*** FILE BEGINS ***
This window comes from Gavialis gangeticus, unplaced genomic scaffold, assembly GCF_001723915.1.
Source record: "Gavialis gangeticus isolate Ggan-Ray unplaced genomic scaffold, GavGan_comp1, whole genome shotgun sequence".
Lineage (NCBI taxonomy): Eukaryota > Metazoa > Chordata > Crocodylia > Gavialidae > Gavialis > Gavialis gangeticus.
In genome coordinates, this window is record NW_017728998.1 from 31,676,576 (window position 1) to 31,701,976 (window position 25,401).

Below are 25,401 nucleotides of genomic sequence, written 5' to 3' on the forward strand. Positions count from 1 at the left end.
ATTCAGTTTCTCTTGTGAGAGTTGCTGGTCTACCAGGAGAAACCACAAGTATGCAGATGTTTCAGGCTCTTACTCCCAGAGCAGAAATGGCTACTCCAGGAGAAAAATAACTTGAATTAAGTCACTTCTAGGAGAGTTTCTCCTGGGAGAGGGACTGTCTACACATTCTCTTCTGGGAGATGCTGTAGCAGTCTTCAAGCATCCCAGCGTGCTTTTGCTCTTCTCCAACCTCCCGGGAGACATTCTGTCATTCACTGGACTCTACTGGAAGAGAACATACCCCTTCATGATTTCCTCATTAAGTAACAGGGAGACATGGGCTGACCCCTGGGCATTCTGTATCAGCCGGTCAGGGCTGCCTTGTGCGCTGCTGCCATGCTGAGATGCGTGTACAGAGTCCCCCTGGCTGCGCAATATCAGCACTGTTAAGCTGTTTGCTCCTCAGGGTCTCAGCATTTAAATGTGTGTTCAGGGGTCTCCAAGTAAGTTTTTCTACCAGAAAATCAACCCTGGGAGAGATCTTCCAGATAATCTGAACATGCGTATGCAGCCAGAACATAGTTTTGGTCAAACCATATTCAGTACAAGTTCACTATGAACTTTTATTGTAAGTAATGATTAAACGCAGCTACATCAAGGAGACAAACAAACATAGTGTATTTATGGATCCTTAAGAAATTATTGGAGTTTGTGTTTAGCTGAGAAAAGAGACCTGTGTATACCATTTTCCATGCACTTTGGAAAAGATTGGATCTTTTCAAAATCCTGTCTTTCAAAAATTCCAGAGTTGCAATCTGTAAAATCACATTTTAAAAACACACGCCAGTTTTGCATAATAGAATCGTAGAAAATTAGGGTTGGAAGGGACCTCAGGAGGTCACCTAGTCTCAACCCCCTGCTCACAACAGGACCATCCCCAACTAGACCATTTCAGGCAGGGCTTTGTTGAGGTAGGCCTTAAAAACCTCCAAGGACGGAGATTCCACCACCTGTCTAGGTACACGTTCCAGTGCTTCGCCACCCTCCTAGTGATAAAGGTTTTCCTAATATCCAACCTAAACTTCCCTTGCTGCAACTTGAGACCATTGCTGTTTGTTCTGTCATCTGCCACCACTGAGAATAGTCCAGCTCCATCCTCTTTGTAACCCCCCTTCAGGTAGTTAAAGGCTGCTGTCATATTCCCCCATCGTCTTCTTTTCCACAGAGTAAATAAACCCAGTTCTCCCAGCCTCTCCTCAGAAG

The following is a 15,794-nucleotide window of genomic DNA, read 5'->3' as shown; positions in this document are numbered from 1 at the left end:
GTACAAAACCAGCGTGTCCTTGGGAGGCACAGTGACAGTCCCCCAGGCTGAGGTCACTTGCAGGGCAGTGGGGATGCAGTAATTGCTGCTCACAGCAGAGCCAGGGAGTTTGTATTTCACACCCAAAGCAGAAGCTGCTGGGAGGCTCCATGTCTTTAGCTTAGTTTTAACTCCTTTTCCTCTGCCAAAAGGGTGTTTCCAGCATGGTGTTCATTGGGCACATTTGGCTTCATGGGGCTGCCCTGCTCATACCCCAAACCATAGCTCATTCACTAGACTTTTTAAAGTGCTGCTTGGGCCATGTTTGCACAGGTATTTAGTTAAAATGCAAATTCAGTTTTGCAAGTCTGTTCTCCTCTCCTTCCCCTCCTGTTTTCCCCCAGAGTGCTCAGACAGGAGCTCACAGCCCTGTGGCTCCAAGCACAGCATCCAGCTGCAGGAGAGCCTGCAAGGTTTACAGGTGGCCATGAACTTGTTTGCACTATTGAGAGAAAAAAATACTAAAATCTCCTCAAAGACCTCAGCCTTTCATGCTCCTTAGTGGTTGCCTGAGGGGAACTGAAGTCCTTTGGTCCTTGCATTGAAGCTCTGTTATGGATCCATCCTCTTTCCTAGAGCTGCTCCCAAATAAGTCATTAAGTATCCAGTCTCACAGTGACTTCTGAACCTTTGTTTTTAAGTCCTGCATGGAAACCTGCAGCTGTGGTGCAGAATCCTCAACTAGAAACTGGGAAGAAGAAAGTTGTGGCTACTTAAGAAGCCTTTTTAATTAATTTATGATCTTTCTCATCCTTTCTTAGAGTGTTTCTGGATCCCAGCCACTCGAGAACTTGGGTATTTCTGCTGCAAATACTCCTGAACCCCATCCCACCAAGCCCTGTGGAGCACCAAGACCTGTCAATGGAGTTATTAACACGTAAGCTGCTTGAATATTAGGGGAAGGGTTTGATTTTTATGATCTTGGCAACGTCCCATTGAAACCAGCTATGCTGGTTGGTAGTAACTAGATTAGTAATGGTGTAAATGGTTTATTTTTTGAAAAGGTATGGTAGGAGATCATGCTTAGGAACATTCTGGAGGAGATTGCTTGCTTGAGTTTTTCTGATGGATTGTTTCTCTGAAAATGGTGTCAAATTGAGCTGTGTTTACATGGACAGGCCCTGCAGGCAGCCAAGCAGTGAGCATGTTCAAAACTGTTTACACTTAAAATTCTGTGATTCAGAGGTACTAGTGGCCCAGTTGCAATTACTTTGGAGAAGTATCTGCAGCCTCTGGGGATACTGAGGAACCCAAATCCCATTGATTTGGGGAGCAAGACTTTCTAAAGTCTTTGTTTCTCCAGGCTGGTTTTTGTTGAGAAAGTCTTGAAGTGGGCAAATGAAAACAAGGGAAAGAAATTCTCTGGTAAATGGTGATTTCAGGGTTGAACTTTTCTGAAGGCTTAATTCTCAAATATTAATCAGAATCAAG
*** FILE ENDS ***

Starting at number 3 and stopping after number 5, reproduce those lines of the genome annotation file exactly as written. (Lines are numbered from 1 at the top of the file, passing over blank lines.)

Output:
Lineage (NCBI taxonomy): Eukaryota > Metazoa > Chordata > Crocodylia > Gavialidae > Gavialis > Gavialis gangeticus.
In genome coordinates, this window is record NW_017728998.1 from 31,676,576 (window position 1) to 31,701,976 (window position 25,401).

Below are 25,401 nucleotides of genomic sequence, written 5' to 3' on the forward strand. Positions count from 1 at the left end.